Unwired Planet v. Google: Court Reverses Decision Limiting Google to Prior Art References

October 21, 2013

Unwired Planet LLC ("Unwired Planet") filed a patent infringement action against Google and it originally identified 124 claims from ten patents as its asserted claims against Google. Unwired subsequently reduced the number of its claims. At the August 20, 2013 case management conference, the parties offered different proposals for further reduction of Unwired's asserted claims as well as reduction of Google's prior art references.

With respect to reducing the prior art references, Google asserted that limitations on its prior art defenses "has the effect of depriving Google of viable defenses to Unwired Planet's claims," but proposed a reduction if the court directed it. Unwired disagreed and proposed its own reductions to Google's prior art references. The district court then ordered 12 references per patent and no more than 40 claims asserted after claim construction and 4 references per patent and no more than 20 references before trial.

Google sought reconsideration of the district court's order and the district court found that it had committed clear error.

In its motion for reconsideration, Google asserted that the district court "committed clear error or that the order is manifestly unjust for three reasons: (1) the order allows Unwired to assert more patent claims than even Unwired asked to assert; (2) the order limits Google to fewer prior art references than even Unwired asked Google to be limited to; and (3) the order allows Google an average of only one prior art reference per patent claim, which is far fewer than Google contends it will need for several reasons, chief among them, that proof of obviousness requires a combination of prior art references."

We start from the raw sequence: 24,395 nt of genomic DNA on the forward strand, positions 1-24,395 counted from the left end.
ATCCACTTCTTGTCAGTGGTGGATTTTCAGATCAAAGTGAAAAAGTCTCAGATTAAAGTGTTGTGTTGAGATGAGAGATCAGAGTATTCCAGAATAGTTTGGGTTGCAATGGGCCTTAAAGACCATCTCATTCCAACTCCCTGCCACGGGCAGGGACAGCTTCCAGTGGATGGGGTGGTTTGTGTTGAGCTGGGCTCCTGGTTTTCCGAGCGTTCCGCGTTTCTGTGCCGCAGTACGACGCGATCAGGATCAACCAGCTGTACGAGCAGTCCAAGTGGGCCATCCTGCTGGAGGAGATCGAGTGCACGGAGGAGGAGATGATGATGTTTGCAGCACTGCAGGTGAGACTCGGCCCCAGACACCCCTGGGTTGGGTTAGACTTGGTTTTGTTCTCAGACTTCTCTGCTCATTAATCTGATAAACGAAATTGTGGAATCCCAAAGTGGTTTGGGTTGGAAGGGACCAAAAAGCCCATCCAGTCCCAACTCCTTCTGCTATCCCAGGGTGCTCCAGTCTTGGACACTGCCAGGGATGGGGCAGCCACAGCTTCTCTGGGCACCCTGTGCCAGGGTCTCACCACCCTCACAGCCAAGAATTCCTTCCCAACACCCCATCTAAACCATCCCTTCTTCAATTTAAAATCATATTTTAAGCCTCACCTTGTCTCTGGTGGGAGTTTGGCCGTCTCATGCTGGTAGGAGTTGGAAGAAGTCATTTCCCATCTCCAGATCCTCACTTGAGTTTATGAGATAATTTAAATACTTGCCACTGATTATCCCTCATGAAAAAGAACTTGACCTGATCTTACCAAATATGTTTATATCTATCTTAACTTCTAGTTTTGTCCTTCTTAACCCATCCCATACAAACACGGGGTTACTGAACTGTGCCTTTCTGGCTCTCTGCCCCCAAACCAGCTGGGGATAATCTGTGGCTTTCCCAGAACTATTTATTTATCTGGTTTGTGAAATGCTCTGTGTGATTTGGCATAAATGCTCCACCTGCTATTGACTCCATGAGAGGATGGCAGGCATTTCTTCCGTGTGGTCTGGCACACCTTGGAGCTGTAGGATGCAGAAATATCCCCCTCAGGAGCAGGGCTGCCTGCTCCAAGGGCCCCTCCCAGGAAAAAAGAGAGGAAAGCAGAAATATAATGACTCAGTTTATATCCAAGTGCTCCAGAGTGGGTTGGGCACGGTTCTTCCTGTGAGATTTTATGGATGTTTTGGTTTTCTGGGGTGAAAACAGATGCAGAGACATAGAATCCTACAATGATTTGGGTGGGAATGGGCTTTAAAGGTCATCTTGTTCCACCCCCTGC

As explained by the district court, "Unwired initially identified a total of 124 claims from ten patents as its asserted claims in its initial disclosures. In its July 15, 2013 order, the court directed Unwired to reduce its claims to 55, and it did so (#125). However, the parties recognized that 55 claims is too many to be presented at trial, and the next dispute centered on when and to what extent Unwired should reduce its claims after the Markman hearing and before trial. After Markman, Unwired agreed to 30 claims and Google proposed 15. The court allowed Unwired to assert 40, which is more than either party considered reasonable. The parties both agreed that prior to trial, Unwired's asserted claims should be reduced to 15. However, the court allowed Unwired a total of 18 claims to be asserted at trial. Thus, in attempting to navigate through the parties' briefs and the Federal Circuit Advisory Council's proposed order, this court erred and increased the number of Unwired's asserted claims beyond what the parties requested and beyond what is reasonable and manageable for trial."

Accordingly, the district court adopted Google's proposal and ordered Unwired to reduce its asserted claims to 30 after Markman and to 15 before trial.